International Conference on Gas Hydrates (ICGH) (6th : 2008)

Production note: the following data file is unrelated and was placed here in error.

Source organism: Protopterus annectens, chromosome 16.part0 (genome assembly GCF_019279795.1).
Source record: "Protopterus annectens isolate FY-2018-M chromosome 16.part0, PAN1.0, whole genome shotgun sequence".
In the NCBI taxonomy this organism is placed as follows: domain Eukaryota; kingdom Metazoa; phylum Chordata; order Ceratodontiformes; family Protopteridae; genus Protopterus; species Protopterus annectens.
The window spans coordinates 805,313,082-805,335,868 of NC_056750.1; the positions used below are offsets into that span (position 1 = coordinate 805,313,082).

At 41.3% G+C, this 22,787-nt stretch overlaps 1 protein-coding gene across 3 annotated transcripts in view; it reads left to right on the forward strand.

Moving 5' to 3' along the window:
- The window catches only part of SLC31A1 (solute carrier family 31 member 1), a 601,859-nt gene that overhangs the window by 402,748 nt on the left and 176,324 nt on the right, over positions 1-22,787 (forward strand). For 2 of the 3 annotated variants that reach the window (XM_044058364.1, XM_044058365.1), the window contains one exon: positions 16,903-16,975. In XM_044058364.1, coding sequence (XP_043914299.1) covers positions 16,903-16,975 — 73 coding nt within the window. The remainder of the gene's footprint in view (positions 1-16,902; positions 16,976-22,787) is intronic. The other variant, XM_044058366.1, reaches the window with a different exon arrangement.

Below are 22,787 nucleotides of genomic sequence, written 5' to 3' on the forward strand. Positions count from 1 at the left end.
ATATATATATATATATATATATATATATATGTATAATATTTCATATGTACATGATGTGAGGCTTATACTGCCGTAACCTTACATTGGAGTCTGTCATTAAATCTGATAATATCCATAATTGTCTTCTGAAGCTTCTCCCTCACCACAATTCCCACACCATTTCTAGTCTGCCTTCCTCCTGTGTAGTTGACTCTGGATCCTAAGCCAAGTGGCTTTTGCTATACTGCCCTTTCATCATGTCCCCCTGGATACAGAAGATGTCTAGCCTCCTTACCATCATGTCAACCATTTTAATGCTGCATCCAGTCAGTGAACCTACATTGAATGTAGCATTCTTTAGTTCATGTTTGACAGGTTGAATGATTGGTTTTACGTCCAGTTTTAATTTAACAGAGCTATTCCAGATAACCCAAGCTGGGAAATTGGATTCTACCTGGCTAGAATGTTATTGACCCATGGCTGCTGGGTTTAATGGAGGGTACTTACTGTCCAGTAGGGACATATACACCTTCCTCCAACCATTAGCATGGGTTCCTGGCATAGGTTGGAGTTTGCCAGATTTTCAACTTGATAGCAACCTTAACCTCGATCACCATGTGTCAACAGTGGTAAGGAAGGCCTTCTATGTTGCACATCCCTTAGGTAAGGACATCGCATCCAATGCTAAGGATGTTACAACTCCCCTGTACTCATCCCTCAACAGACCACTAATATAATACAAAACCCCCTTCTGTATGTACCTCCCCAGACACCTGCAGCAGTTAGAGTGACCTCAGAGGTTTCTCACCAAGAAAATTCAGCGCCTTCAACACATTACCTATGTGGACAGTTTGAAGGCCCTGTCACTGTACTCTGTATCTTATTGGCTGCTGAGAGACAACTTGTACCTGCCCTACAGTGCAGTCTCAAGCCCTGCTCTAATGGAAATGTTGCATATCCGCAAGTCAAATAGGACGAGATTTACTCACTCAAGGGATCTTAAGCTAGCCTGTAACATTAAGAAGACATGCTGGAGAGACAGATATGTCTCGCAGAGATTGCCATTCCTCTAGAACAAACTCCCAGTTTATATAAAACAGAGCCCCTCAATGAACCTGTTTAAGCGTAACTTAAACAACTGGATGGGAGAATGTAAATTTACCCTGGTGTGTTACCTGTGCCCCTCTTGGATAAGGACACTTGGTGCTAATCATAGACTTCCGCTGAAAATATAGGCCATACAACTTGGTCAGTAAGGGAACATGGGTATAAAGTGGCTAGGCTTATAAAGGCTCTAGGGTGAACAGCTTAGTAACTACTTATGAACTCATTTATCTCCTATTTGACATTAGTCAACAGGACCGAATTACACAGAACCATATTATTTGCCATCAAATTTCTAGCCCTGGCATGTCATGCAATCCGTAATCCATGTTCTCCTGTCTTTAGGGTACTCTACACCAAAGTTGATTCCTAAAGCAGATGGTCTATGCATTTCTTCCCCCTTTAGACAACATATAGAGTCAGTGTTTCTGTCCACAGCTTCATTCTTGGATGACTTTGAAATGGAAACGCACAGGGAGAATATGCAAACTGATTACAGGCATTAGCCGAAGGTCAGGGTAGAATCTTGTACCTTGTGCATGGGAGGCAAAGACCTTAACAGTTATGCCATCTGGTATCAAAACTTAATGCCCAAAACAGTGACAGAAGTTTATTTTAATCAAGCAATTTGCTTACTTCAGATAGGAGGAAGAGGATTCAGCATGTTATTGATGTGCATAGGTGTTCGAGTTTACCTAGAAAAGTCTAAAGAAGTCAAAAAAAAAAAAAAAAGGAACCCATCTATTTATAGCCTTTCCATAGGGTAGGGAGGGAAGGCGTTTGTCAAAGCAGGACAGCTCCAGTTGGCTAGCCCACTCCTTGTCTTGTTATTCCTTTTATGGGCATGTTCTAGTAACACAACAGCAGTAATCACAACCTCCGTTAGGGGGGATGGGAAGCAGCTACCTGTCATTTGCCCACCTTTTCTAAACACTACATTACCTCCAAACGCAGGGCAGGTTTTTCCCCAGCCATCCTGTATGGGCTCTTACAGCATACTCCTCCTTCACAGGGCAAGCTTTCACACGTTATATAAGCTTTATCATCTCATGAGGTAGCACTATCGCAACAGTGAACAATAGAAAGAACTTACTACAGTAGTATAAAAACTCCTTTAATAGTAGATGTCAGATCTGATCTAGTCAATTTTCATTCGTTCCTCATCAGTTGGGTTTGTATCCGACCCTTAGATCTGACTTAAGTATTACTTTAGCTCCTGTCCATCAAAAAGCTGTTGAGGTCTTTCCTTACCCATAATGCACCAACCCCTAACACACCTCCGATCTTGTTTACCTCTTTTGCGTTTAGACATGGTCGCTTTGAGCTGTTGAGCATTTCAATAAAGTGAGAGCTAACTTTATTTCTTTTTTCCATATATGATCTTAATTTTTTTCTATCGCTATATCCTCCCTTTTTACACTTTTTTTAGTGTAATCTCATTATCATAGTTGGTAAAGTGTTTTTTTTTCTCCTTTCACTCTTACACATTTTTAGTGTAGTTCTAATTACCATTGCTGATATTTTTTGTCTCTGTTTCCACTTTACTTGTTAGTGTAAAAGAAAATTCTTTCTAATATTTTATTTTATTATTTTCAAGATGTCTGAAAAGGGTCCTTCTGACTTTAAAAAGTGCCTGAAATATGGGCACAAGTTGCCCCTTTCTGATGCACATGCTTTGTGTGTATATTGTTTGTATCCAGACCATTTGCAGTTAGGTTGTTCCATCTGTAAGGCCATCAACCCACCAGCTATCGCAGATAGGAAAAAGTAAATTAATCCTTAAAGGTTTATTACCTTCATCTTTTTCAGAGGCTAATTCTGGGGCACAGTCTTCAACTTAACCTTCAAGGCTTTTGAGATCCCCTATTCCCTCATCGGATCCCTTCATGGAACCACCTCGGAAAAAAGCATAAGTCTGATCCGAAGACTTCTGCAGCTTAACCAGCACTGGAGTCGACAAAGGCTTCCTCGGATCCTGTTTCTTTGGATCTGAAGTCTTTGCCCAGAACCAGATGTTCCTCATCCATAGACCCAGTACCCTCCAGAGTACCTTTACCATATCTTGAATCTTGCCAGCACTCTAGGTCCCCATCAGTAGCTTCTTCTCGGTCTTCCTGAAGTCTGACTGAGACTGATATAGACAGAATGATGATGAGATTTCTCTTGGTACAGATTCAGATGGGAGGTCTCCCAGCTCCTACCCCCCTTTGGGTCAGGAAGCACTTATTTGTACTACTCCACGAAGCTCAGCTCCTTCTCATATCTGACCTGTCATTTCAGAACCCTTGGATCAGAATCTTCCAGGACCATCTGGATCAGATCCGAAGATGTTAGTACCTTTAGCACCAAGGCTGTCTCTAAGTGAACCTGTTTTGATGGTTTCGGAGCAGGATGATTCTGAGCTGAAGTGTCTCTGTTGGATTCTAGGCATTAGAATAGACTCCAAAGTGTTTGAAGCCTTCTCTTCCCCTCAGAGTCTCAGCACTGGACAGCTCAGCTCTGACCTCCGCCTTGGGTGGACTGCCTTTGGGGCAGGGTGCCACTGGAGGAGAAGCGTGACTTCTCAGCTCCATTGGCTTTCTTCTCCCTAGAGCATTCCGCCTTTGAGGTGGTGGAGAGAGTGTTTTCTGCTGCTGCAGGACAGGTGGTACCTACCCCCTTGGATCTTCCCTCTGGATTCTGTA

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Proceedings of the 6th International Conference on Gas Hydrates (ICGH 2008), Vancouver, British Columbia, CANADA, July 6-10, 2008.  STRUCTURE AND TUNING PATTERN IN THE IONIC DOUBLE CLATHRATE HYDRATES Kyuchul Shin, Jong-Ho Cha, Sukjeong Choi, and Huen Lee∗ Department of Chemical and Biomolecular Engineering Korea Advanced Institute of Science and Technology (KAIST) 373-1 Guseong-dong yuseong-gu, Daejeon 305-701, Republic of Korea ABSTRACT A number of notable studies on pure ionic clathrate hydrates have utilized their unique ionic characteristics for electric applications, including their use as an electrolyte for nickel-metal hydride batteries. Although quaternary ammonium salt hydrates have recently been applied to gas separation and storage areas with the expectation of the small co-guest occupancy in empty cages, most of the researches have been oriented to macroscopic approaches based on hydrate phase equilibria and many other process variables. On the other hand, spectroscopic analyses for identifying the structure transition of ionic clathrate hydrates together with a comprehensive consideration of their complex phase patterns have not yet been reported in spite of their importance to the energy and environmental fields. Accordingly, in this study, we present the report of an extraordinary structural transition accompanying the occurrence of more than two coexisting clathrate hydrate phases and channel-induced tuning pattern in ionic double hydrate systems. In particular, the tuning observation uniquely occurring in the ionic clathrate hydrates is quite surprising, even though the tuning behavior is more commonly observed in the non-ionic hydrate systems. The remarkable feature of this work is that the icy ionic hydrate materials can be effectively used in energy devices. Moreover, the microscopic analyses of ionic clathrate hydrates for identifying the physicochemical characteristics are expected to provide new insights into a variety of inclusion chemistry fields. Keywords: ionic hydrates, structure transition, NMR INTRODUCTION Unlike general clathrate hydrates stabilized by van der Waals interaction between a host lattice and guest molecule [1], ionic clathrate hydrates are a type of inclusion compound in which an ionic interaction exists between a cation or an anion and the surrounding host network [2]. Various ionic molecules such as HPF6, HBF4, and alkyl ammonium salts are known to form ionic clathrate hydrates [2-4]. Many remarkable studies on pure ionic clathrate hydrates have utilized their unique ionic characteristics for electric applications such as serving as the electrolyte for nickel-metal hydride batteries [5,6]. Pure or mixed non-ionic clathrate hydrates have meanwhile been examined ∗  mainly for versatile energy and environmental applications such as future energy resources, gas storage, and carbon dioxide sequestration [7-10]. Although the quaternary ammonium salt hydrates have recently been applied to gas separation and storage with the expectation of small co-guest occupancy in empty cages, most research has been oriented to macroscopic approaches based on hydrate phase equilibria and process variables [11,12]. The ionic guests strongly interacting with the water cage framework make the resulting clathrate hydrate structure more complex than the hydrate structure of non-ionic guests. Moreover, several different crystalline phases of ionic clathrate hydrates are generally observed over the  Corresponding author: Phone: +82 42 869 3957 Fax +82 42 869 3910 E-mail:  entire range of water concentrations [4]. Thus far, the spectroscopic analyses for identifying the structure transition of ionic clathrate hydrates together with a comprehensive consideration of their complex phase patterns have not yet been reported in spite of urgent need for inclusion chemistry fields. In this study, an extraordinary structural transformation and tuning pattern occurring in cage-like as well as channel-like host frameworks of the double (CH4 + tetramethyl ammonium hydroxide (Me4NOH)) and (H2 + Me4NOH) ionic clathrate hydrates are reported. The Me4NOH hydrate has been the subject of some research, primarily owing to its peculiar structural characteristics, which are strongly influenced by the water concentration and temperature. Me4NOH • n H2O has been reported to have eight different crystalline hydrate phases according to its hydration number and temperature. Among these phases, β forms of Me4NOH • 7.5 H2O (β-7.5 hydrate) and Me4NOH • 5 H2O (β-5 hydrate) are true ionic clathrate hydrates composed of an encaged Me4N+ cationic guest and a water host lattice in which the anions are incorporated by hydrogen-bonding. The α-form hydrates also have a clathrate-related structure, but some of the oxygen atoms are not fully connected. Given that β-form hydrates appear at a higher temperature as compared to α-form hydrates, genuine clathrate hydrates do not exist at low temperatures below 279 K [2,4]. The unusual structure patterns of ionic clathrate hydrates were identified from solidstate NMR Spectra. EXPERIMENTAL PROCEDURES Reagents The CH4 and H2 gases with a minimum purity of 99.95 mol% used in this study were supplied by Special Gas (Korea). The 13CH4 gas with a minimum purity of 99.0 % was supplied by Cambridge Isotope Laboratories, Inc. Water of ultrahigh purity was supplied by Merck, and the tetramethylammonium hydroxide pentahydrate was supplied by SIGMA-ALDRICH Inc. The tetramethylammonium hydroxide solutions were frozen at 203 K for at least 1 day and were then ground to a fine powder (~ 200 µm). The powdered solid hydrate was placed in the two pressurized cells each with a volume of 20 cm3 and was then exposed to CH4 or H2 gas at a constant pressure of 120 bar and temperature of 203 K for 48 h. After the hydrate formation  process was completed, the formed hydrate was finely powdered in the liquid nitrogen vessel. Experimental Measurement A Bruker (Bilerica, MA) AVANCE 400 MHz solid-state NMR spectrometer was used in this study. The powdered samples were placed in a 4 mm o.d. zirconia rotor loaded into a variable temperature probe. The 1H NMR spectra of the (CH4 + Me4NOH) samples were recorded with magic angle spinning (MAS) at approximately 5 kHz and the proton resonance peak of tetramethylsilane (TMS), assigned a chemical shift of 0 ppm at 298K, was used as an external chemical shift reference. The 1H NMR spectra of the (H2 + Me4NOH) samples were recorded with MAS at approximately 12 kHz to obtain sharper signals from the H2 hydrates. All 13C NMR spectra were recorded at a Larmor frequency of 100.6 MHz with MAS at approximately 5 kHz. A pulse length of 2 µs and a pulse repetition delay of 10 s under proton decoupling were employed with a radio frequency field strength of 50 kHz, corresponding to 5 – µs 90o pulses. The downfield carbon resonance peak of adamantine was assigned a chemical shift of 38.3 ppm at 298 K and was used as an external chemical shift reference. The cross-polarization (CP) NMR spectra were also obtained to identify gas and the liquid phase signal from the high-power decoupling (HPDEC) NMR spectra. For the mixed hydrate samples, 13CH4 was mixed to obtain higher-intensity CH4 signals. RESULTS AND DISCUSSION Figure 1 represents the 1H and High-Power Decoupling (HPDEC) 13C NMR spectra of double (CH4 + Me4NOH) ionic clathrate hydrates at several different water concentrations at a temperature of 203 K. The proton signals from the host lattice at all water concentrations are in Figure 1a. The 13C signal from CH4 is presented in Figure 1b. A remarkable peak shifting appears in both the 1H and 13C NMR spectra of the 16.0 H2O sample in Figure 1. In Figure 1a, the host lattice signal at δ = 7.1 ppm shifts to δ = 6.7 ppm around the 16.0 H2O at which the CH4 signal shifts from δ = -4.0 ppm to δ = -4.5 ppm, leading to a structural transformation of double (CH4 + Me4NOH) ionic hydrates. At water concentration higher than 16.0 H2O most of the β-7.5 ionic clathrate hydrate transforms to the sI. Here, it should be noted that this converted sI is the double ionic, rather than  the pure CH4 clathrate hydrate simply formed by only water and methane. Host Lattice  (a)  (CH3)4N+  CH4  be occupied by a CH4 molecule but also is smaller than sI-S or sII-S among the eight crystalline phases of Me4NOH • n H2O, β-7.5 hydrate is the most likely structure for low water concentration hydrates [4,13].  7.5 H2O 9.0 H2O 10.1 H2O 16.0 H2O 21.8 H2O 35.0 H2O 65.0 H2O  10  8  6  4  2  0  -2  Chemical Shift (ppm)  (b)  CH4 in β-7.5 H2O hydrate 7.5 H2O 9.0 H2O  CH4 in sI-S 10.1 H2O 16.0 H2O  CH4 in sI-L  CH4 in sII-L 21.8 H2O 35.0 H2O  CH4 in sII-S  65.0 H2O -2  -3  -4  1  -5  -6  -7  Chemical Shift (ppm)  -8  -9  -10  13  Figure 1. (a) H MAS and (b) HPDEC C NMR Spectra of ionic double (CH4 + Me4NOH) hydrate system at 203K and 5kHz spinning rate From the 13C NMR spectra (Figure 1b) it is confirmed that nearly complete conversion to the structure-I (sI) is achieved at water concentrations higher than 16.0 mol H2O per 1.0 mol Me4NOH (16.0 H2O). Significantly, small signals of CH4 in large cages of sI (sI-L, δ = -6.9 ppm) and sII hydrates (sII-L, δ = -8.4 ppm), compared to ideal distributions of CH4 in sI and sII cages, imply that Me4N+ is enclosed in both sI-L and sII-L at a higher water concentration (Figure 1b; 16 H2O, 21.8 H2O, and 35 H2O). However, the CH4 signal at δ = -4.0 ppm (Figure 1; 7.5 H2O, 9.0 H2O, and 10.1 H2O) cannot be assigned by solely NMR spectra. This peak, which is located at a more deshielded region than CH4 in small cages of sI (sI-S, δ = -4.5 ppm) and sII (sII-S, δ = -4.7 ppm), indicates that CH4 is enclosed in a smaller cage than sI-S and sII-S. Considering that only β-7.5 hydrate has an empty cage (4258) that not only can  Figure 2. Channel patterns of guest diffusion pathways composed by like-cage stacking. The surrounding cages adjacent to the channels are irregularly arranged. (a) 4256 channel in the β – 7.5 clathrate hydrate and 4256 channel entrance, (b) 51262 channel in the sI clathrate hydrate and 51262 channel entrance, (c) 512 channel in the sII clathrate hydrate and 512 channel entrance (G: guest, L: large cage, S: small cage). Another remarkable observation in the (CH4 + Me4NOH) clathrate hydrate system is the tuning phenomenon (Figure 1b). As seen in Figure 1b, a unique tuning phenomenon is clearly observed at the chemical shift of -8.4 ppm where relatively small gaseous CH4 molecules partly occupy the sII-L cages, pulling out large cationic Me4N+ that is considered to be strongly bounded with the surrounding host lattices. Such a small and nonpolar guest inclusion into sII-L cages of the ionic clathrate hydrate is a surprising feature in from the viewpoint of inclusion chemistry [10,14]. First, it can be thought that the relatively small critical radii of sII-S channels restrict the uptake of small  guest molecules. More significantly, the irregular and disordered sII-L polyhedral cages encompass the sII-S channels without any ice phase appearance when the mixed hydrate is formed at a stoichiometric proportion. However, even at the excess water concentration, only a small amount of pure ice phase can coexist because most of the ice phase must be structurally transformed to pure methane clathrate hydrate. This sI structure naturally provides of continuous small guest diffusion openings through intersecting sI-L channels, thus enabling small guest molecules to attack the cations encaged in sII-L through the windows of sI-L polygonal faces and eventually occupy the sII-L cages. Accordingly, such an unusual tuning mechanism is likely to be better understood through simultaneous consideration of channel-like as well as cage-like host framework characteristics. In a specific intra-crystalline clathrate hydrate structure, guest molecules of a suitable size and shape may be readily accessible to the resulting patterns of channels and cages, as observed in zeolite inclusion complexes. In Figure 2 three different channel patterns are shown for β7.5, sI, and sII. The β-7.5 channels are all parallel and thus no cross-connecting openings for guest molecules to cross from one channel to adjacent channels exist, and only one-dimensional diffusion takes place. The polygonal faces provide the windows essential for creating continuous diffusion paths for guest molecules or for exchangeable cations. Thus far, although the vacant channels formed by the linkage of specific cages have not received any attention in the inclusion phenomena of clathrate hydrates, it is essential to realize that these channels can play an important role in guest diffusion pathways and occupancy occurring in a complex clathrate hydrate matrix. Apparently, the presence of guest molecules in the nearly immobile host frameworks is capable of inducing the crystalline structure to transform to a more stable structure by lowering the chemical potential of the fresh host lattice formation. A similar structural pattern was observed in the double (H2 + Me4NOH) ionic clathrate hydrates as shown in Figure 3. The incipient signal shift of the host lattice is observed in the 9.0 H2O sample, which appears to be slightly lowered as compared with that of the (CH4 + Me4NOH) clathrate hydrate. The H2 peaks representing sI-S (δ = 4.1 ppm) first appear, but under more hydrated surroundings the H2 peaks representing sII-S (δ =  4.3 ppm) [8,15] are newly detected, confirming the coexistence of two different sI and sII double (H2 + Me4NOH) ionic clathrate hydrates.  Figure 3. 1H MAS NMR spectra of the double (H2 + Me4NOH) ionic clathrate hydrate measured at 203 K and a 5 kHz spinning rate; (a) the region of the host lattice signal (b) the region of the H2 signal; (c) the entire 1H NMR spectra. Because H2 peaks are too small compared with Me4N+ signal, H2 signals are not seen in these spectra. Again, it is important to that the sI phase only contains the double ionic clathrate hydrate, eliminating any possible formation of the pure hydrogen clathrate hydrate under the present experimental condition. At excess water concentrations, most water molecules that do not participate in forming the ionic hydrate remain in the pure ice phase, hindering the creation of open windows through which hydrogen molecules must pass. As a result, one of the possible channels for approaching the sII-L cage does not exist in the (H2 + Me4NOH) hydrate system. The β-7.5  structure does not sufficiently provide potential cages or channels, which prevents H2 molecules from migrating and becoming entrapped. This implies that the guest molecules with incongruent sizes and shapes become scarcely accessible and distributed to the empty confined space.  (a)  (b)  (c)  (d)  Figure 4. The structure of clathrate hydrate phases (a) α-7.5 hydrate4 (b) β-7.5 hydrate (c) double (Me4NOH + CH4) sI hydrate (d) double (Me4NOH + CH4) sII hydrate. Methane guest is represented by a single blue ball and Me4N+ guest by the blue and green balls.  Through the complex nature of this structural transformation, it can be observed that the four solid hydrate phases of α-7.5, β-7.5, sI, and sII coexist (each structure is represented in Figure 4). It is noted from the 13C NMR spectrum of the 65.0 H2O sample in Figure 1b and from the 1H NMR spectrum of the 35.0 H2O sample in Figure 3b that the CH4 and H2 peak intensities representing sII-S increase. Close examination of the HPDEC 13C and 1H NMR spectra reveals that the type-II structure of the double (CH4 + Me4NOH) and (H2 + Me4NOH) ionic clathrate hydrates increase according as the water concentration becomes higher. However, at water concentrations slightly higher than 10.0 mol H2O per 1.0mol Me4NOH (10 H2O), sI appears to be dominant and gradually transforms to sII in proportion to the water concentration. This unusual structure transformation implies that the cationic and spherical-like Me4N+ guest is best incorporated in sII-L. CONCLUSION In this study, the effects of cations, anions, and water host molecules on the structural transformation and tuning pattern of double ionic clathrate hydrates occurring in confined cages as well as open channels were examined. However, macroscopic and microscopic approaches must be linked together in order to obtain a complete understanding of the guest dynamic behavior and host-guest interactions in the solid ionic state. It must be clearly understood that the inclusion phenomena and structural patterns of ionic clathrate hydrates are to a certain extent different from conventional non-ionic patterns, and thus distinctive features due to ionic contributions must be taken into account. In particular, intracrystalline channel patterns created in complex ionic hostguest networks are considered to play an important role in providing pathways and windows for small guest diffusion and sorption. Although several key structural and dynamic characteristics occurring in crystalline clathrate hydrate matrix were addressed, further extensive works should be done for versatile ionic clathrate hydrates with specific functions including ionic liquids and ionic surfactants [16] in order to promote a wider range of practical applicability. Furthermore, microscopic analyses of ionic clathrate hydrates that seek to identify physicochemical characteristics are expected to provide new insights into inclusion chemistry fields.  ACKNOWLEDGMENT This research was supported by the Korea Science and Engineering Foundation (KOSEF) through the National Research Lab. Program funded by the Ministry of Science and Technology (R0A-2005000-10074-0(2007)) and also was partially supported by the Brain Korea 21 Project. REFERENCES [1] Platteeuw JC, van der Waals JH. Thermodynamic properties of gas hydrates. Mol. Phys. 1958;1(1):91-96. [2] Jeffery GA. Inclusion Compounds. London: Academic Press, 1984; Vol. 1. [3] Mootz D, Oellers EJ, Wiebcke M. 1st examples of strong acids – polyhydrates of hexafluorophosphoric, tetrafluoroboric, and perchloric acid. J. Am. Chem. Soc. 1987;109:1200-1202. [4] Mootz D, Seidel R. Polyhedral clathrate hydrates of a strong base – phase-relations and crystal-structures in the system tetramethylammonium hydroxide water. J. Incl. Phenom. 1990;8:139-157. [5] Kuriyama N, Sakai T, Miyamura H, Kato A, Ishikawa H. Proton conduction of tetramethylammonium hydroxide pentahydrate, (CH3)4NOH.5H2O, and its application to nickelmetal hydride battery. J. Electrochem. Soc. 1990; 137: 355-356. [6] Kuriyama N, Sakai T, Miyamura H, Kato A, Ishikawa H. High conductivity and phasetransitions of tetramethylammonium hydroxide pentahydrate, (CH3)4NOH.5H2O. Solid State Ion. 1990;40/41:906-909. [7] Park Y, Kim DY, Lee JW, Huh DG, Park KP, Lee J, Lee H. Sequestering carbon dioxide into complex structures of naturally occurring gas hydrates. Proc. Natl. Acad. Sci. USA 2006;103:12690-12694. [8] Lee H, Lee JW, Kim DY, Park J, Seo YT, Zeng H, Moudrakovski IL, Ratcliffe CI, Ripmeester JA. Tuning clathrate hydrates for hydrogen storage. Nature 2005;434:743-746. [9] Yeon SH, Seol J, Lee H. Structure transition and swapping pattern of clathrate hydrates driven by external guest molecules. J. Am. Chem. Soc. 2006;128:12388. [10] Kim DY, Lee JW, Seo YT, Ripmeester JA, Lee H. Structural transition and tuning of tertbutylamine hydrate. Angew. Chem. Int. Ed. 2005;44:7749-7752. [11] Kamata Y, Oyama H, Shimada W, Ebinuma T, Takeya S, Uchida T, Nagao J, Narita H. Gas  separation method using tetra-n-butyl ammonium bromide semi-clathrate hydrate. Jpn. J. Appl. Phys. 2004;43:362-365. [12] Chapoy A, Anderson R, Tohidi B. Lowpressure molecular hydrogen storage in semiclathrate hydrates of quaternary ammonium compounds. J. Am. Chem. Soc. 2007;129:746-747. [13] Sloan ED. Clathrate Hydrates of Natural Gases, 2nd ed. New York: Marcel Dekker Inc., 1998. [14] Kim DY, Park J, Lee JW, Ripmeester JA, Lee H. Critical guest concentration and complete tuning pattern appearing in the binary clathrate hydrates. J. Am. Chem. Soc. 2006;128:1536015361. [15] Kim DY, Lee H. Spectroscopic identification of the mixed hydrogen and carbon dioxide clathrate hydrate. J. Am. Chem. Soc. 2005;127:9996-9997. [16] Lee S, Zhang J, Mehta R, Woo TK, Lee JW. Methane hydrate equilibrium and formation kinetics in the presence of an anionic surfactant. J. Phys. Chem. C 2007;111:4734-4739.